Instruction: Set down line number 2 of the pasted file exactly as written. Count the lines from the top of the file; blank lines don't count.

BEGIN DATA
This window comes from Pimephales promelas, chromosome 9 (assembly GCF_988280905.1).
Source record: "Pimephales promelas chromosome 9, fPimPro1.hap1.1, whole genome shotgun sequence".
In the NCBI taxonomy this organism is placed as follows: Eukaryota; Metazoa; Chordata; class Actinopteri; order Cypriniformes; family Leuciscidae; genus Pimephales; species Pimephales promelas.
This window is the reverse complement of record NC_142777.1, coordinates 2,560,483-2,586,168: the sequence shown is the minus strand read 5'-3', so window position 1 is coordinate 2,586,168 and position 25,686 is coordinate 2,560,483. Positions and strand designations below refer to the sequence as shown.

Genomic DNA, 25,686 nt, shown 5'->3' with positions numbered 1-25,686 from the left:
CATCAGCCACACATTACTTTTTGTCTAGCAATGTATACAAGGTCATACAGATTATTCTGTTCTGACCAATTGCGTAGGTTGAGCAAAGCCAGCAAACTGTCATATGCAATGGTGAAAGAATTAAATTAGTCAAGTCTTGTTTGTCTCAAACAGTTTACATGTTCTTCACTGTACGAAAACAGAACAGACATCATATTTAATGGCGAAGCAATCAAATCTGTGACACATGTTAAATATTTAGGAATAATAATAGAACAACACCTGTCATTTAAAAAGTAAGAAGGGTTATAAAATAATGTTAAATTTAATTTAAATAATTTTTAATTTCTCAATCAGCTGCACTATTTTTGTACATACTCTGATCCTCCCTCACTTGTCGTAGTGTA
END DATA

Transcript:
Source record: "Pimephales promelas chromosome 9, fPimPro1.hap1.1, whole genome shotgun sequence".